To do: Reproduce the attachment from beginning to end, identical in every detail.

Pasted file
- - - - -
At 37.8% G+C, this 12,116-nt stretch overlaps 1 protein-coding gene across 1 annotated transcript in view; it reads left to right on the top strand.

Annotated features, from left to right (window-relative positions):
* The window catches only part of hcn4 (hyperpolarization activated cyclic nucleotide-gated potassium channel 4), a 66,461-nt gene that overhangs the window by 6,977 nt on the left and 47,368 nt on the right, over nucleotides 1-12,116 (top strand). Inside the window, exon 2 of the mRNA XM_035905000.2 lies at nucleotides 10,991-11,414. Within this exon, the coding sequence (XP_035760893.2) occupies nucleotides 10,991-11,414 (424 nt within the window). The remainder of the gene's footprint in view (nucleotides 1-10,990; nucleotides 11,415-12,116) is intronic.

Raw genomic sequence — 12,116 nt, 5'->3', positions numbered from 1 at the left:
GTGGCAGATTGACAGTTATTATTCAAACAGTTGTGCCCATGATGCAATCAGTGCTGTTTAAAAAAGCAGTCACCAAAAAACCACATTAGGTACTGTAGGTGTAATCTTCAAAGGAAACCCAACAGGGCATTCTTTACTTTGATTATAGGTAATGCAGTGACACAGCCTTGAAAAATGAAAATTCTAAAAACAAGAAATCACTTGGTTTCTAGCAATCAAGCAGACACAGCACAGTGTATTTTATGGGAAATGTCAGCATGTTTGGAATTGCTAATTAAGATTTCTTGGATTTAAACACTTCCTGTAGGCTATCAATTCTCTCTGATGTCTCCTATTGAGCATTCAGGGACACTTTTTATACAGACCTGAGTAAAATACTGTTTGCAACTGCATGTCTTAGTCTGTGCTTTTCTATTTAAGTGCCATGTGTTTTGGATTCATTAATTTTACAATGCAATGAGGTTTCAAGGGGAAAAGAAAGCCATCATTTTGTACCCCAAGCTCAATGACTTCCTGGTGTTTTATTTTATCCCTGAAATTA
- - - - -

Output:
At 37.8% G+C, this 12,116-nt stretch overlaps 1 protein-coding gene across 1 annotated transcript in view; it reads left to right on the top strand.

Annotated features, from left to right (window-relative positions):
* The window catches only part of hcn4 (hyperpolarization activated cyclic nucleotide-gated potassium channel 4), a 66,461-nt gene that overhangs the window by 6,977 nt on the left and 47,368 nt on the right, over nucleotides 1-12,116 (top strand). Inside the window, exon 2 of the mRNA XM_035905000.2 lies at nucleotides 10,991-11,414. Within this exon, the coding sequence (XP_035760893.2) occupies nucleotides 10,991-11,414 (424 nt within the window). The remainder of the gene's footprint in view (nucleotides 1-10,990; nucleotides 11,415-12,116) is intronic.

Raw genomic sequence — 12,116 nt, 5'->3', positions numbered from 1 at the left:
GTGGCAGATTGACAGTTATTATTCAAACAGTTGTGCCCATGATGCAATCAGTGCTGTTTAAAAAAGCAGTCACCAAAAAACCACATTAGGTACTGTAGGTGTAATCTTCAAAGGAAACCCAACAGGGCATTCTTTACTTTGATTATAGGTAATGCAGTGACACAGCCTTGAAAAATGAAAATTCTAAAAACAAGAAATCACTTGGTTTCTAGCAATCAAGCAGACACAGCACAGTGTATTTTATGGGAAATGTCAGCATGTTTGGAATTGCTAATTAAGATTTCTTGGATTTAAACACTTCCTGTAGGCTATCAATTCTCTCTGATGTCTCCTATTGAGCATTCAGGGACACTTTTTATACAGACCTGAGTAAAATACTGTTTGCAACTGCATGTCTTAGTCTGTGCTTTTCTATTTAAGTGCCATGTGTTTTGGATTCATTAATTTTACAATGCAATGAGGTTTCAAGGGGAAAAGAAAGCCATCATTTTGTACCCCAAGCTCAATGACTTCCTGGTGTTTTATTTTATCCCTGAAATTA